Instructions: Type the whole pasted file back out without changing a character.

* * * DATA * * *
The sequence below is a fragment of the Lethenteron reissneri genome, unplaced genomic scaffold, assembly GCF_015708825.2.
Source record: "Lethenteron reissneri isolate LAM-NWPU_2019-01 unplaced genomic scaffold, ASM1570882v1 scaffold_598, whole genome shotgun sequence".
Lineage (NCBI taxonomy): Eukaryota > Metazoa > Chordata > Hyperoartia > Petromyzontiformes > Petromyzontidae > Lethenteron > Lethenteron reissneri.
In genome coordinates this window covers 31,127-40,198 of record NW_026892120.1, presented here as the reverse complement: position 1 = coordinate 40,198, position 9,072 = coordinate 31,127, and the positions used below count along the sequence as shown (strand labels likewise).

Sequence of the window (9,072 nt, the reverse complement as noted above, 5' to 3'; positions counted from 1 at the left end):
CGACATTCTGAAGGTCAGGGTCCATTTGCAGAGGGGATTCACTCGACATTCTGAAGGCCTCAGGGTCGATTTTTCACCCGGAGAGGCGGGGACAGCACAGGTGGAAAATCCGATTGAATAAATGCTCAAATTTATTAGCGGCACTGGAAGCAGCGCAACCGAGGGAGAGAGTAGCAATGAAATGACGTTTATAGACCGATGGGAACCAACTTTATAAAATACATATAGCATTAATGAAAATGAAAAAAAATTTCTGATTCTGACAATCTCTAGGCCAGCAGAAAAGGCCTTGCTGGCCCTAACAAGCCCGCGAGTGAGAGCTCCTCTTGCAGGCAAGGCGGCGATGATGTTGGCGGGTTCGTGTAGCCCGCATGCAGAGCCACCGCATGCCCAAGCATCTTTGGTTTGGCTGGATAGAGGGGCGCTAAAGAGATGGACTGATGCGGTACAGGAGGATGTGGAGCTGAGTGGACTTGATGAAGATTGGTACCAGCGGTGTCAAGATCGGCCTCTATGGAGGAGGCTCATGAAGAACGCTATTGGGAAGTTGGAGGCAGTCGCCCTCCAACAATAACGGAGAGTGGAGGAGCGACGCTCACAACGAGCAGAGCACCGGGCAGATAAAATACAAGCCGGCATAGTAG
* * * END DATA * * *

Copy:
The sequence below is a fragment of the Lethenteron reissneri genome, unplaced genomic scaffold, assembly GCF_015708825.2.
Source record: "Lethenteron reissneri isolate LAM-NWPU_2019-01 unplaced genomic scaffold, ASM1570882v1 scaffold_598, whole genome shotgun sequence".
Lineage (NCBI taxonomy): Eukaryota > Metazoa > Chordata > Hyperoartia > Petromyzontiformes > Petromyzontidae > Lethenteron > Lethenteron reissneri.
In genome coordinates this window covers 31,127-40,198 of record NW_026892120.1, presented here as the reverse complement: position 1 = coordinate 40,198, position 9,072 = coordinate 31,127, and the positions used below count along the sequence as shown (strand labels likewise).

Sequence of the window (9,072 nt, the reverse complement as noted above, 5' to 3'; positions counted from 1 at the left end):
CGACATTCTGAAGGTCAGGGTCCATTTGCAGAGGGGATTCACTCGACATTCTGAAGGCCTCAGGGTCGATTTTTCACCCGGAGAGGCGGGGACAGCACAGGTGGAAAATCCGATTGAATAAATGCTCAAATTTATTAGCGGCACTGGAAGCAGCGCAACCGAGGGAGAGAGTAGCAATGAAATGACGTTTATAGACCGATGGGAACCAACTTTATAAAATACATATAGCATTAATGAAAATGAAAAAAAATTTCTGATTCTGACAATCTCTAGGCCAGCAGAAAAGGCCTTGCTGGCCCTAACAAGCCCGCGAGTGAGAGCTCCTCTTGCAGGCAAGGCGGCGATGATGTTGGCGGGTTCGTGTAGCCCGCATGCAGAGCCACCGCATGCCCAAGCATCTTTGGTTTGGCTGGATAGAGGGGCGCTAAAGAGATGGACTGATGCGGTACAGGAGGATGTGGAGCTGAGTGGACTTGATGAAGATTGGTACCAGCGGTGTCAAGATCGGCCTCTATGGAGGAGGCTCATGAAGAACGCTATTGGGAAGTTGGAGGCAGTCGCCCTCCAACAATAACGGAGAGTGGAGGAGCGACGCTCACAACGAGCAGAGCACCGGGCAGATAAAATACAAGCCGGCATAGTAG